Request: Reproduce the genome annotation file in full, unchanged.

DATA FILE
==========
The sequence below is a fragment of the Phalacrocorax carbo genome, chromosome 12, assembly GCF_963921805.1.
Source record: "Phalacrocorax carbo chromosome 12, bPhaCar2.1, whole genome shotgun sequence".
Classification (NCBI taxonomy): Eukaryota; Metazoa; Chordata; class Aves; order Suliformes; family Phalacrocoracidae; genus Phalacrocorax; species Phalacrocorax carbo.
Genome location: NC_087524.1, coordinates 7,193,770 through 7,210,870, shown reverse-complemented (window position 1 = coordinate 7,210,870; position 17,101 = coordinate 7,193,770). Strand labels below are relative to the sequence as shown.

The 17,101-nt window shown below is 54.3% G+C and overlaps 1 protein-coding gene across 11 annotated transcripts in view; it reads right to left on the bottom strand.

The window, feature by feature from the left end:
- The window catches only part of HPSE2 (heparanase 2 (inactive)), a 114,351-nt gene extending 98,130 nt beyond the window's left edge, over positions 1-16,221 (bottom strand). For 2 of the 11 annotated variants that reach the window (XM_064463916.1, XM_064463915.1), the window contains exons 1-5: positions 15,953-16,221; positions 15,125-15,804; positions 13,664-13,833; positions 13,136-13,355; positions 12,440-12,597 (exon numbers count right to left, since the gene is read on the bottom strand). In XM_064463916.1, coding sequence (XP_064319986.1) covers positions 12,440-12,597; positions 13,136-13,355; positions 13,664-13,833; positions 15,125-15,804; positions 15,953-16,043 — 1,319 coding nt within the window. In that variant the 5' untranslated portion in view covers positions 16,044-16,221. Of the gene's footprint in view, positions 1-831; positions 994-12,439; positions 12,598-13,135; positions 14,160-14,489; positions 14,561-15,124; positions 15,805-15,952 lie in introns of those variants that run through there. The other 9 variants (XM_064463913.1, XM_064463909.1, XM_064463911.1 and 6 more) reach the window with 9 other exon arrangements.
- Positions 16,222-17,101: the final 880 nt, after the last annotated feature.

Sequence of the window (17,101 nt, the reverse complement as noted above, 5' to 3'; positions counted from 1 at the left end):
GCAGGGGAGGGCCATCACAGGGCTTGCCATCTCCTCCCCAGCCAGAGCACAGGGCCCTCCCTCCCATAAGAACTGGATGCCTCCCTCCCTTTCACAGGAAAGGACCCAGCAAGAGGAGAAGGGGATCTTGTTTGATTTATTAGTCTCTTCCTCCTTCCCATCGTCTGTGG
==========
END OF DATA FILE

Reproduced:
The sequence below is a fragment of the Phalacrocorax carbo genome, chromosome 12, assembly GCF_963921805.1.
Source record: "Phalacrocorax carbo chromosome 12, bPhaCar2.1, whole genome shotgun sequence".
Classification (NCBI taxonomy): Eukaryota; Metazoa; Chordata; class Aves; order Suliformes; family Phalacrocoracidae; genus Phalacrocorax; species Phalacrocorax carbo.
Genome location: NC_087524.1, coordinates 7,193,770 through 7,210,870, shown reverse-complemented (window position 1 = coordinate 7,210,870; position 17,101 = coordinate 7,193,770). Strand labels below are relative to the sequence as shown.

The 17,101-nt window shown below is 54.3% G+C and overlaps 1 protein-coding gene across 11 annotated transcripts in view; it reads right to left on the bottom strand.

The window, feature by feature from the left end:
- The window catches only part of HPSE2 (heparanase 2 (inactive)), a 114,351-nt gene extending 98,130 nt beyond the window's left edge, over positions 1-16,221 (bottom strand). For 2 of the 11 annotated variants that reach the window (XM_064463916.1, XM_064463915.1), the window contains exons 1-5: positions 15,953-16,221; positions 15,125-15,804; positions 13,664-13,833; positions 13,136-13,355; positions 12,440-12,597 (exon numbers count right to left, since the gene is read on the bottom strand). In XM_064463916.1, coding sequence (XP_064319986.1) covers positions 12,440-12,597; positions 13,136-13,355; positions 13,664-13,833; positions 15,125-15,804; positions 15,953-16,043 — 1,319 coding nt within the window. In that variant the 5' untranslated portion in view covers positions 16,044-16,221. Of the gene's footprint in view, positions 1-831; positions 994-12,439; positions 12,598-13,135; positions 14,160-14,489; positions 14,561-15,124; positions 15,805-15,952 lie in introns of those variants that run through there. The other 9 variants (XM_064463913.1, XM_064463909.1, XM_064463911.1 and 6 more) reach the window with 9 other exon arrangements.
- Positions 16,222-17,101: the final 880 nt, after the last annotated feature.

Sequence of the window (17,101 nt, the reverse complement as noted above, 5' to 3'; positions counted from 1 at the left end):
GCAGGGGAGGGCCATCACAGGGCTTGCCATCTCCTCCCCAGCCAGAGCACAGGGCCCTCCCTCCCATAAGAACTGGATGCCTCCCTCCCTTTCACAGGAAAGGACCCAGCAAGAGGAGAAGGGGATCTTGTTTGATTTATTAGTCTCTTCCTCCTTCCCATCGTCTGTGG